Internet, I hated it. As I remember, I got about three chapters in and gave up in impotent fury.
I started David Copperfield again last week. I am absolutely certain not a single word of it has changed (I know this because I was reading the exact same copy that I had when I was thirteen), but somehow this time I wasn't offended by them at all. Just like capers and things that taste like marzipan, it turns out that the adult version of me really likes David Copperfield.
I always try to be a bit sulky hipster about Dickens. He's so famous, and so beloved, that I feel like there must be a catch somewhere. But every time I stop whining and actually read a Dickens novel, I realise why he's lasted so well. Yes, he's mawkishly sentimental, yes, he has a thing for golden-haired angels and crossing-sweepers dying tragically in debtors' prisons, but he's also an excellent plotter with a total genius for creating instantly memorable and entirely unforgettable characters.
David Copperfield is obviously just one novel, but it's given the world sickening snake-villain Uriah Heep, exuberant and permanently insolvent Mr Micawber, and secretly good-hearted donkey-hater Betsey Trotwood. And then there's Peggotty, who bursts all the buttons off her dresses whenever she gets emotional, and Mr Murdstone, so evil that he can kill his wives with just the power of his mind. And so on, and so on....
Dickens's heroes and heroines tend to be his weakest creations, dull and dinkily foolish respectively, but everyone else is stellar, and everyone else is the reason why Dickens is still so beloved. He is quite simply the best ever at creating his bit-parts.
Having said that thing about Dickens making up boring heroes, I actually found David Copperfield's hero quite interesting. This is largely because I can now appreciate that he is essentially just Dickens in disguise. David Copperfield is Dickens's autobiography. Consider the facts: like Dickens, David spends time as a child labourer in a London warehouse, he has a really bumptious small-time fraudster father figure in Mr Micawber, he grows up to become a famous writer and he has a very youthful marriage to a woman so helpless and daft that she is functionally a child. I'd say that was all pretty conclusive.
|This woman. How I hate her.|
David's wife (the Catherine Dickens substitute) is called Dora, and on the strength of his description of her character, MAN do I now feel for Charles. I am a pathetically non-violent person. I can't even kill zombies in video games because I worry about their feelings. And yet while I was reading David Copperfield I had to struggle with vivid fantasties about taking Dora out and just SHOOTING HER IN HER STUPID CHILDISH FACE.
Lord have mercy, that idiot woman. She weeps because David points out that all their servants cheat him and he hasn't actually eaten dinner in weeks. She begs him to call her, and I quote, Child-wife, so that he will never forget how stupid and useless she is. (I am not kidding. She SERIOUSLY SAYS THIS.) I hate her. Yes, Dickens gives us an over-dramatic, highly biased version of events, but I can imagine that it would be pretty awful to be as smart and worldly as he was and married to someone with not an ounce of practicality in her fleecy little brain. Even Dickens/Copperfield has fantasies about her 'becoming an angel' (ie DYING). Beautifully, of course. So then she could be a hot fantasy object in his mind AND he could finally get the servants to bring his dinner on time. Dickens really was quite emotionally weird.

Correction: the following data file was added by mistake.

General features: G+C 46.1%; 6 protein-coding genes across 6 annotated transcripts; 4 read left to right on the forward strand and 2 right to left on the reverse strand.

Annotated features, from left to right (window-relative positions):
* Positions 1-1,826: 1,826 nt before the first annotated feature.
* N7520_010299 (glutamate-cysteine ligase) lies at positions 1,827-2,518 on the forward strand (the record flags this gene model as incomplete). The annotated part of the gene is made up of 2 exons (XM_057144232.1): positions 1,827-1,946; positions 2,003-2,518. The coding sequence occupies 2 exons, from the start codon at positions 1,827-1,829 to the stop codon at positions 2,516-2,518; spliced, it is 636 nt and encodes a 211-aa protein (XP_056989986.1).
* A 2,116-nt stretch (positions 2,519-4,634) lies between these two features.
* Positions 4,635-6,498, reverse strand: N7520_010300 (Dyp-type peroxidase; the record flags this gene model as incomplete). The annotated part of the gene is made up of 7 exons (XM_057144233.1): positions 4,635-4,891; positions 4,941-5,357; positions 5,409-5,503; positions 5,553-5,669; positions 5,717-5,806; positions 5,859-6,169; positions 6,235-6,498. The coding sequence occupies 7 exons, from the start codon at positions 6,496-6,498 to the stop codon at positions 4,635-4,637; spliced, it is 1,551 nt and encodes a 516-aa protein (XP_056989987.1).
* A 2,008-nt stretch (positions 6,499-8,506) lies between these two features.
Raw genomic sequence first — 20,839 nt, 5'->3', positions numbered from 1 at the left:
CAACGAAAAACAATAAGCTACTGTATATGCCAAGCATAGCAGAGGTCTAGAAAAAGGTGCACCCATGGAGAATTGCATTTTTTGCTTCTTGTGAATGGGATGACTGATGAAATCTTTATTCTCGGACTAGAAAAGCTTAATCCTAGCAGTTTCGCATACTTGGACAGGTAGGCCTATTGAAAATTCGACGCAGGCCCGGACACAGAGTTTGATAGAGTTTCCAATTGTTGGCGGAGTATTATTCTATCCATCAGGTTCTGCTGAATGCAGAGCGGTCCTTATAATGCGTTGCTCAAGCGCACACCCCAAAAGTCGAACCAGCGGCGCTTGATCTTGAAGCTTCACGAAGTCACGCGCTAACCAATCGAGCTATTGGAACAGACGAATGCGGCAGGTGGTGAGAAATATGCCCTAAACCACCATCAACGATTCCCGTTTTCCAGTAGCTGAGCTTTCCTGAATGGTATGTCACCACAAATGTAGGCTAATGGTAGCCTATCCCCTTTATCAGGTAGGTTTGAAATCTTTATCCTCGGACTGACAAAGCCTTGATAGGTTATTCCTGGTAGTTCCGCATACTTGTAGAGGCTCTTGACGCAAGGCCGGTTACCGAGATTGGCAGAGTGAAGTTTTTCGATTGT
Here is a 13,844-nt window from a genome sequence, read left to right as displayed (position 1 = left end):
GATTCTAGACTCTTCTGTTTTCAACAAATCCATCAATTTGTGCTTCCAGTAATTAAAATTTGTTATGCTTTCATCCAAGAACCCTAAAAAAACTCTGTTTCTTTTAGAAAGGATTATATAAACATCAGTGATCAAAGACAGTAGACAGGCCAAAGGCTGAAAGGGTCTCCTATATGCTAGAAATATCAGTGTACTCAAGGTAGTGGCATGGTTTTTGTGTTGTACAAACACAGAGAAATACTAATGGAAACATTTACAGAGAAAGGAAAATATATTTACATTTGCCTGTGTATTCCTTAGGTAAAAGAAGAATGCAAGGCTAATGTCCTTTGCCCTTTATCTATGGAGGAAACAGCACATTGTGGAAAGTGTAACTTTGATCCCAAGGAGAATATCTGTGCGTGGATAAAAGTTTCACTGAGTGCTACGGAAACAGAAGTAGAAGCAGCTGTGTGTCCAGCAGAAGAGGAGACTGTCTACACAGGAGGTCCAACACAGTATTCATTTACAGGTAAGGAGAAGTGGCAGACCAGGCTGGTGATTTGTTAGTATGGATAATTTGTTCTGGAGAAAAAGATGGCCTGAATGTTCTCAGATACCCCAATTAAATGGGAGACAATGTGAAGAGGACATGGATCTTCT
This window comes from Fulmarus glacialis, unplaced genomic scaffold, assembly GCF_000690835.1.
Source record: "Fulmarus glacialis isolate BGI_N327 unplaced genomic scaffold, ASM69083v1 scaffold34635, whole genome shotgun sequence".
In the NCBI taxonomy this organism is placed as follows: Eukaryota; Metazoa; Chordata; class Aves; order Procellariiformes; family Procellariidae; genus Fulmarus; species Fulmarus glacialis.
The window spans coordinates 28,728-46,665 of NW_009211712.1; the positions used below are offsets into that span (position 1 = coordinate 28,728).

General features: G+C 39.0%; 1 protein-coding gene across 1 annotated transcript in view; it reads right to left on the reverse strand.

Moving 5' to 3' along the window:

I do think Dickens has some serious issues about women and sexual relationships. I'd love to believe that the 'Child-wife' concept is presented as a bad thing and he understands the values of equal parnership in a marriage ... and yet. Quite aside from Dora, another character's beautiful emotional conclusion comes when she calls the man she married 'my husband and father'. Oh, and a lot of characters who are siblings (though admittedly not genetic ones) fall in love. We are meant to find this adorable. My brother and sister are adopted. I don't.
This kind of thing is so widespread in all Dickens novels, though, that protesting against it feels like trying to throw Boris Johnson over the Eiffel Tower. I've pretty much decided to ignore it and focus on the stuff that Dickens does do well. Like death. Dickens gives great death, doesn't he? I know all that Victorian hyper-emotionalism is a bit past its best, but you can't beat a good bit of tragedy, especially when everyone weeps and reconciles with their enemies just before they breathe their last. Without giving away the end of David Copperfield, I will say that the bodies mount up in a satisfying heap. And then everyone who doesn't die gets hitched. In fact, it all rounds up in a distinctly satisfactory (although totally not postmodern) way.
Second time round, I ended up having a great time following the ridiculous trials and tribulations of young David Copperfield. I found David Copperfield charming, silly and fun, if a bit morally dodgy in places. You know what? I've given up fighting Dickens. I've realised that if you want a big blockbuster Victorian novel with lots of charming, slightly crazy characters and a fat serendipitous plot, you just can't do better than him. I hate to admit it, but Dickens is great.